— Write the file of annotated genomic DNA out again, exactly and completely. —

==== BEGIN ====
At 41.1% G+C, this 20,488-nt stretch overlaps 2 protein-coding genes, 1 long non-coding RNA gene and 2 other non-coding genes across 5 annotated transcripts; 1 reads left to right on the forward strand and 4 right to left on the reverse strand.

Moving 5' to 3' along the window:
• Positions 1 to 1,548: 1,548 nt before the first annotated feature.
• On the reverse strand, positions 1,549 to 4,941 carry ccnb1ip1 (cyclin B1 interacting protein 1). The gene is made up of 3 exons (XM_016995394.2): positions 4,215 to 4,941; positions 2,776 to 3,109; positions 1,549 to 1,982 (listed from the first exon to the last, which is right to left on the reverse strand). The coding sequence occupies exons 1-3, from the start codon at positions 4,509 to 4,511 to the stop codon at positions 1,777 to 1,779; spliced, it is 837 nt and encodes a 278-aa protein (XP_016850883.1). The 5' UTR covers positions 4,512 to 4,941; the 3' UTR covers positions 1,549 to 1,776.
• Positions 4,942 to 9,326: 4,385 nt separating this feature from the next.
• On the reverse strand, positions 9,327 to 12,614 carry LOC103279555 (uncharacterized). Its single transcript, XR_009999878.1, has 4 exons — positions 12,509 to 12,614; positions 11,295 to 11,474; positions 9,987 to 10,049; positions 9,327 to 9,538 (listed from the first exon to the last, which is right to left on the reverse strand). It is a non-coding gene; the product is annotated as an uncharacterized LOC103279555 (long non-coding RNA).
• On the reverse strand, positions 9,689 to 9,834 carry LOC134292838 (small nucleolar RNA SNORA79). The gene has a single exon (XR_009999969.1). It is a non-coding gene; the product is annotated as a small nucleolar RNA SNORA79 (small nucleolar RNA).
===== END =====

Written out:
At 41.1% G+C, this 20,488-nt stretch overlaps 2 protein-coding genes, 1 long non-coding RNA gene and 2 other non-coding genes across 5 annotated transcripts; 1 reads left to right on the forward strand and 4 right to left on the reverse strand.

Moving 5' to 3' along the window:
• Positions 1 to 1,548: 1,548 nt before the first annotated feature.
• On the reverse strand, positions 1,549 to 4,941 carry ccnb1ip1 (cyclin B1 interacting protein 1). The gene is made up of 3 exons (XM_016995394.2): positions 4,215 to 4,941; positions 2,776 to 3,109; positions 1,549 to 1,982 (listed from the first exon to the last, which is right to left on the reverse strand). The coding sequence occupies exons 1-3, from the start codon at positions 4,509 to 4,511 to the stop codon at positions 1,777 to 1,779; spliced, it is 837 nt and encodes a 278-aa protein (XP_016850883.1). The 5' UTR covers positions 4,512 to 4,941; the 3' UTR covers positions 1,549 to 1,776.
• Positions 4,942 to 9,326: 4,385 nt separating this feature from the next.
• On the reverse strand, positions 9,327 to 12,614 carry LOC103279555 (uncharacterized). Its single transcript, XR_009999878.1, has 4 exons — positions 12,509 to 12,614; positions 11,295 to 11,474; positions 9,987 to 10,049; positions 9,327 to 9,538 (listed from the first exon to the last, which is right to left on the reverse strand). It is a non-coding gene; the product is annotated as an uncharacterized LOC103279555 (long non-coding RNA).
• On the reverse strand, positions 9,689 to 9,834 carry LOC134292838 (small nucleolar RNA SNORA79). The gene has a single exon (XR_009999969.1). It is a non-coding gene; the product is annotated as a small nucleolar RNA SNORA79 (small nucleolar RNA).